Clearly, the Republican leaders in New York State bungled this race badly. They should have nominated someone with moderate leanings, but more conservative than Scozzafava, perhaps someone who was pro-choice, but not pro same-sex marriage, for example. In New York major party politics is traditionally more corrupt, pork-oriented and less ideological than in some other states, so I guess the county leaders were tone-deaf regarding conservative sentiment in this case.
Contrary to my co-author and friend Hans however, I think that by undermining the GOP nominee the right-wingers certainly were bolting and did so first. If factions in a party do not respect their own nomination process that is a big problem for it. Alan Ware has shown that part of the reason party leaders supported the creation of the Australian ballot and, some years later, the establishment of primaries was that they needed a nomination process that would appear legitimate to losers in order to minimize splits. Part of being a successful party is accepting that you fight your fight inside the organization and then respect its verdict. I can see why various conservatives thought it was in their interest to bolt, even if it meant losing this seat to a Democrat, but that’s clearly what they were doing.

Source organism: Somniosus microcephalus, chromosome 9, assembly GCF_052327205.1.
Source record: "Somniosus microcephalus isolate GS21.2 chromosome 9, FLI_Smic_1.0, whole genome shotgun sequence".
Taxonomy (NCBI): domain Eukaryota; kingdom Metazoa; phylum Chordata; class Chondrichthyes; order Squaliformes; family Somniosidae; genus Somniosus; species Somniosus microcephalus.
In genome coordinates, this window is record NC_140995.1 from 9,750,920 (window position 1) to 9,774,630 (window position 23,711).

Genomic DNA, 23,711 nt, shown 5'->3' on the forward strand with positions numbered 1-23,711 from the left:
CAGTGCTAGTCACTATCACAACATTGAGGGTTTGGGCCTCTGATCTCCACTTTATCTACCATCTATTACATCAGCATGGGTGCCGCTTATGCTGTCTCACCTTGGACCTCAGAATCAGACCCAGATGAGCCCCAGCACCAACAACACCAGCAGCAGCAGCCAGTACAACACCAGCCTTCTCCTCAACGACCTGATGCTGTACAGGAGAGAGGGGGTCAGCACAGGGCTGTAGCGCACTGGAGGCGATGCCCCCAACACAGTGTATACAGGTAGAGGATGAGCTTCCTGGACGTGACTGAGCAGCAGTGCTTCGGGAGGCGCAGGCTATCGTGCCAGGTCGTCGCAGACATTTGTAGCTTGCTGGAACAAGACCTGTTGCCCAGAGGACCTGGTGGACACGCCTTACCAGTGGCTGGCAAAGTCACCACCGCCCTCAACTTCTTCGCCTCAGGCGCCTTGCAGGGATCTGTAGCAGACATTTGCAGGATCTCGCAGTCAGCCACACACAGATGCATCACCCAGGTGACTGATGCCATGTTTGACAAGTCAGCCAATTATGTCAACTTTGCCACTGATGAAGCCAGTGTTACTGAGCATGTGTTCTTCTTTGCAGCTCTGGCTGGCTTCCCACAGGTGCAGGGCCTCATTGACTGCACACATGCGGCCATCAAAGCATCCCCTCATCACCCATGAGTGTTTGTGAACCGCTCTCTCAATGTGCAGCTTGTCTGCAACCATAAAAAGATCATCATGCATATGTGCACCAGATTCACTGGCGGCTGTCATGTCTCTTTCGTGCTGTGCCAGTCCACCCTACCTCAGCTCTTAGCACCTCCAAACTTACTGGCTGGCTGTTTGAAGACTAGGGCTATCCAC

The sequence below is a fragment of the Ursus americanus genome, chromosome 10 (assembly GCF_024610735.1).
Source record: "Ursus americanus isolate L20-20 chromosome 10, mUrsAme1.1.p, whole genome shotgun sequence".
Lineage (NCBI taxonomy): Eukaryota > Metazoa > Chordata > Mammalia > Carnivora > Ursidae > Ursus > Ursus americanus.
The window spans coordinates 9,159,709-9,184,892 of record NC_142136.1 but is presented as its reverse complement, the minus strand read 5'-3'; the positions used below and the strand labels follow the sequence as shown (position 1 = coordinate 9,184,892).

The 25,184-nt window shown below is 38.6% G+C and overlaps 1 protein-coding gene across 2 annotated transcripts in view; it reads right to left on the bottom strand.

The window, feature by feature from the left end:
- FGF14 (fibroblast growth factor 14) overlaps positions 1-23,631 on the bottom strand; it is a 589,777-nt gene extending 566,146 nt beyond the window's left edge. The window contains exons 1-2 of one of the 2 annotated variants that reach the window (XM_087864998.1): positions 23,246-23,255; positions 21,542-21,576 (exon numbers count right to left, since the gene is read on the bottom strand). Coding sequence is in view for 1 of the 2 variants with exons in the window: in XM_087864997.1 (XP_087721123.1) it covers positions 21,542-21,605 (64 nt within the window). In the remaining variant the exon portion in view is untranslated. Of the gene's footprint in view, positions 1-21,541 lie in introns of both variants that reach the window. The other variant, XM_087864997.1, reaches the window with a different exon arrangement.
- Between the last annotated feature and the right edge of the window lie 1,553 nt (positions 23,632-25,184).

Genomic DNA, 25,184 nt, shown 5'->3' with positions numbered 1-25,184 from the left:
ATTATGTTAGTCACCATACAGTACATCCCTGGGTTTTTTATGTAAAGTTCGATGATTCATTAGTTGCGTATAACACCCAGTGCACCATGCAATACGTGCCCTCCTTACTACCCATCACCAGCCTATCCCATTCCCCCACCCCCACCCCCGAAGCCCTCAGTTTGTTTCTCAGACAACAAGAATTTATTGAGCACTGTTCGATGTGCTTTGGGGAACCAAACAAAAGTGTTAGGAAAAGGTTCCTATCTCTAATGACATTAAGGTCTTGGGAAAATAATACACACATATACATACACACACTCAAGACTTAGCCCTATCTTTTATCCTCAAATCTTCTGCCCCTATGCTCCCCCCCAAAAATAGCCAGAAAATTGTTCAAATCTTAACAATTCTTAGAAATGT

I can also see how conservatives (and Hans) would think that Scozzafava’s endorsement of Owens vindicates their attack on her in retrospect, but for politicians politics is often quite personal. Scozzafava is understandably embittered and her endorsement does not show that she would not have been a real Republican, albeit a moderate, had she been elected to the House. Her decade of service in Albany would seem to be more probative than her lashing out in anger following the extraordinary treatment she received. More speculatively, it seems less likely that she would have endorsed the Democrat had she simply been defeated in a GOP primary.
Relatedly, the fact that Scozzafava was nominated, not in a primary, but by local party leaders, while in keeping with the New York law for special elections, probably undermined her legitimacy once she was scrutinized. This is only one case, but as far as it goes it tends to undermine claims that party leaders would choose candidates more wisely than ordinary primary voters do.
Finally, the fact that the party label cut so little ice with voters has two implications: it supports claims that the scope of “party revival” has been overestimated at least in terms of affect and allegiance and suggests that party identification, which in many formulations is distinct from ideology, is probably not all that it is cracked up to be in the literature.